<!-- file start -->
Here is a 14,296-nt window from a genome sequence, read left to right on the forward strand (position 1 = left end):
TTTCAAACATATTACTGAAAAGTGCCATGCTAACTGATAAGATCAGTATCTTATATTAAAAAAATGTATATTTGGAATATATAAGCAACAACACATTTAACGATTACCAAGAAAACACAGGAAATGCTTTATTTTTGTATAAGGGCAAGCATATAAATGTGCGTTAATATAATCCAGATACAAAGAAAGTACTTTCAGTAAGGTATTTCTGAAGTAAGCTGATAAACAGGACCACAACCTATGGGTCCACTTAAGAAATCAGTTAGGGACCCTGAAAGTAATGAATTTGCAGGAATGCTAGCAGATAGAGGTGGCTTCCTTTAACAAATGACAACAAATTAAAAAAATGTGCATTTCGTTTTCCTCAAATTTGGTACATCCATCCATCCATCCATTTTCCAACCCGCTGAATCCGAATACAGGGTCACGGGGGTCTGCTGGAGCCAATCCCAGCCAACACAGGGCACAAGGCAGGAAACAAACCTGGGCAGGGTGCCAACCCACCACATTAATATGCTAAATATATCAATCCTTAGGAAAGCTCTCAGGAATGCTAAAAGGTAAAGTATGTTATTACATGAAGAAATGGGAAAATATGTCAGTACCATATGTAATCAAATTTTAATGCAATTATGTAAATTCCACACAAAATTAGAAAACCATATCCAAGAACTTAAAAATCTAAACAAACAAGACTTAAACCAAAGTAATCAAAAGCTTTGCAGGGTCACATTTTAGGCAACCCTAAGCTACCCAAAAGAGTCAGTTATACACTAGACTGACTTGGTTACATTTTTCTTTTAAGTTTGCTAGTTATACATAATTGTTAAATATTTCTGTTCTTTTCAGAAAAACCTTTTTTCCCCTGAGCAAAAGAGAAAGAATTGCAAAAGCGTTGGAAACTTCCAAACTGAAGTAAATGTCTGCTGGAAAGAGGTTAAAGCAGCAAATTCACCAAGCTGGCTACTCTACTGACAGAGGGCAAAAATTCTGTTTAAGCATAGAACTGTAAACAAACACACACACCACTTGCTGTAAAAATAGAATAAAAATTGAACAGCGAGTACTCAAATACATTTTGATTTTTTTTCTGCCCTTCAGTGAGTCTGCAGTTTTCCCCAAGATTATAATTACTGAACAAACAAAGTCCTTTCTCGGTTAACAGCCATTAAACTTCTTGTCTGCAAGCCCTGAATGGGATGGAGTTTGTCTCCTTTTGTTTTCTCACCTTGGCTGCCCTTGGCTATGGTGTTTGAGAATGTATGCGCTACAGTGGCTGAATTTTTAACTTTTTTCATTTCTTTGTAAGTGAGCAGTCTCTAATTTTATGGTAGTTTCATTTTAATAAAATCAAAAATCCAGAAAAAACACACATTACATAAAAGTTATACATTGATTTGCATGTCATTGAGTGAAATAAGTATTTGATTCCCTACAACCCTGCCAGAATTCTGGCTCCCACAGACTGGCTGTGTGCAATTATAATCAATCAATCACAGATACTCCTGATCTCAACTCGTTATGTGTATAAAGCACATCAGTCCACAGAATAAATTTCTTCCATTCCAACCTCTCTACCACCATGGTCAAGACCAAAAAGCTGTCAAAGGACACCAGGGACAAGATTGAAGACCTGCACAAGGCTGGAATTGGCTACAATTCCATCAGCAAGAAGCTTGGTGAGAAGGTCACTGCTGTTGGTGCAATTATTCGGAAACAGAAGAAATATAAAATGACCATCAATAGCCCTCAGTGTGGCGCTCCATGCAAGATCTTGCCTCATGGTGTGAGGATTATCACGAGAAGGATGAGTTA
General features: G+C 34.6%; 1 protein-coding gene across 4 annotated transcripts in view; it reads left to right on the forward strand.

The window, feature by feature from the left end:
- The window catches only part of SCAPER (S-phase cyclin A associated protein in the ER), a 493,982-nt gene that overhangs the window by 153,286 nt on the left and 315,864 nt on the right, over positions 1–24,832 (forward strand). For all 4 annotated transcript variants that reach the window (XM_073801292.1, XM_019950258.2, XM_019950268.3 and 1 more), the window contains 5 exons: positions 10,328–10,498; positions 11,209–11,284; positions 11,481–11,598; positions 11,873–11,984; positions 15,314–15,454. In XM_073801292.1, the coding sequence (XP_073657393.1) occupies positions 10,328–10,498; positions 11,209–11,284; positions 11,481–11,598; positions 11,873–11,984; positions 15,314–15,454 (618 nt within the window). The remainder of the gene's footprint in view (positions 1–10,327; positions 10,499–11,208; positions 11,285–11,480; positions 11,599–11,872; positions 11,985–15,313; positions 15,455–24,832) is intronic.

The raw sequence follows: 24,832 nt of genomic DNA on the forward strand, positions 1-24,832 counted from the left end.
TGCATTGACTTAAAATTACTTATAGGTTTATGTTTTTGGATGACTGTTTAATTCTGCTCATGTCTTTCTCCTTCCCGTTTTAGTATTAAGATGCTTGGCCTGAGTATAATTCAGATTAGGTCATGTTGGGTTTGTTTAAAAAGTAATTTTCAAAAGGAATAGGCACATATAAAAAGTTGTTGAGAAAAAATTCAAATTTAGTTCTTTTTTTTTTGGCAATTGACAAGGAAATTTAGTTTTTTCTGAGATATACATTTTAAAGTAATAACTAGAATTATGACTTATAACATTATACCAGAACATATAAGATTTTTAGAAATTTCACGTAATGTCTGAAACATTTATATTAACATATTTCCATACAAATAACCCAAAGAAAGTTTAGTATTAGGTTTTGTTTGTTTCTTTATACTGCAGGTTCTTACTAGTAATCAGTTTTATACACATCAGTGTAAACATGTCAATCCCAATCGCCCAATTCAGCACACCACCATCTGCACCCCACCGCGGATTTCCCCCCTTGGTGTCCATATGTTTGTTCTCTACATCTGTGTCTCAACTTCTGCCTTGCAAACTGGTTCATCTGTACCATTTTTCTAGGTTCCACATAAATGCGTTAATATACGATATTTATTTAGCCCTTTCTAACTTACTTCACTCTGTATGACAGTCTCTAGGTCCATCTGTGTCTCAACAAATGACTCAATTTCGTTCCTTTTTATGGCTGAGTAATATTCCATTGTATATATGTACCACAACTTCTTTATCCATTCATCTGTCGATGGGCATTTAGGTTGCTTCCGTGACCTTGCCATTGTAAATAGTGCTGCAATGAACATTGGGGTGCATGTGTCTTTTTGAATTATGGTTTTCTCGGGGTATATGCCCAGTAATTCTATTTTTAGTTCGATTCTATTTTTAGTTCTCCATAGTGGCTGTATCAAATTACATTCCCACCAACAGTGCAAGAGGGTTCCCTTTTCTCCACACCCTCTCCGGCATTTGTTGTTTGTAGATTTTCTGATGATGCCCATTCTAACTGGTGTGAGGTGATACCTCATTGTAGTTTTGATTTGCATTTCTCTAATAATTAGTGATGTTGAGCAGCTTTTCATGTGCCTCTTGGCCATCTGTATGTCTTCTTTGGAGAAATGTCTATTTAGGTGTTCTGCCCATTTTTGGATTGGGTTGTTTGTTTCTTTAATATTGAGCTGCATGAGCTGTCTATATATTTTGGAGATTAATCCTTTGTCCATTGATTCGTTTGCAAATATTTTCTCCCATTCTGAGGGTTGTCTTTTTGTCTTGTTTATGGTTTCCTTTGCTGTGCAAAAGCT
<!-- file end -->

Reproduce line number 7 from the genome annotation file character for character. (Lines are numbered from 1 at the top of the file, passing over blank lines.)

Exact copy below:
TGCATTGACTTAAAATTACTTATAGGTTTATGTTTTTGGATGACTGTTTAATTCTGCTCATGTCTTTCTCCTTCCCGTTTTAGTATTAAGATGCTTGGCCTGAGTATAATTCAGATTAGGTCATGTTGGGTTTGTTTAAAAAGTAATTTTCAAAAGGAATAGGCACATATAAAAAGTTGTTGAGAAAAAATTCAAATTTAGTTCTTTTTTTTTTGGCAATTGACAAGGAAATTTAGTTTTTTCTGAGATATACATTTTAAAGTAATAACTAGAATTATGACTTATAACATTATACCAGAACATATAAGATTTTTAGAAATTTCACGTAATGTCTGAAACATTTATATTAACATATTTCCATACAAATAACCCAAAGAAAGTTTAGTATTAGGTTTTGTTTGTTTCTTTATACTGCAGGTTCTTACTAGTAATCAGTTTTATACACATCAGTGTAAACATGTCAATCCCAATCGCCCAATTCAGCACACCACCATCTGCACCCCACCGCGGATTTCCCCCCTTGGTGTCCATATGTTTGTTCTCTACATCTGTGTCTCAACTTCTGCCTTGCAAACTGGTTCATCTGTACCATTTTTCTAGGTTCCACATAAATGCGTTAATATACGATATTTATTTAGCCCTTTCTAACTTACTTCACTCTGTATGACAGTCTCTAGGTCCATCTGTGTCTCAACAAATGACTCAATTTCGTTCCTTTTTATGGCTGAGTAATATTCCATTGTATATATGTACCACAACTTCTTTATCCATTCATCTGTCGATGGGCATTTAGGTTGCTTCCGTGACCTTGCCATTGTAAATAGTGCTGCAATGAACATTGGGGTGCATGTGTCTTTTTGAATTATGGTTTTCTCGGGGTATATGCCCAGTAATTCTATTTTTAGTTCGATTCTATTTTTAGTTCTCCATAGTGGCTGTATCAAATTACATTCCCACCAACAGTGCAAGAGGGTTCCCTTTTCTCCACACCCTCTCCGGCATTTGTTGTTTGTAGATTTTCTGATGATGCCCATTCTAACTGGTGTGAGGTGATACCTCATTGTAGTTTTGATTTGCATTTCTCTAATAATTAGTGATGTTGAGCAGCTTTTCATGTGCCTCTTGGCCATCTGTATGTCTTCTTTGGAGAAATGTCTATTTAGGTGTTCTGCCCATTTTTGGATTGGGTTGTTTGTTTCTTTAATATTGAGCTGCATGAGCTGTCTATATATTTTGGAGATTAATCCTTTGTCCATTGATTCGTTTGCAAATATTTTCTCCCATTCTGAGGGTTGTCTTTTTGTCTTGTTTATGGTTTCCTTTGCTGTGCAAAAGCT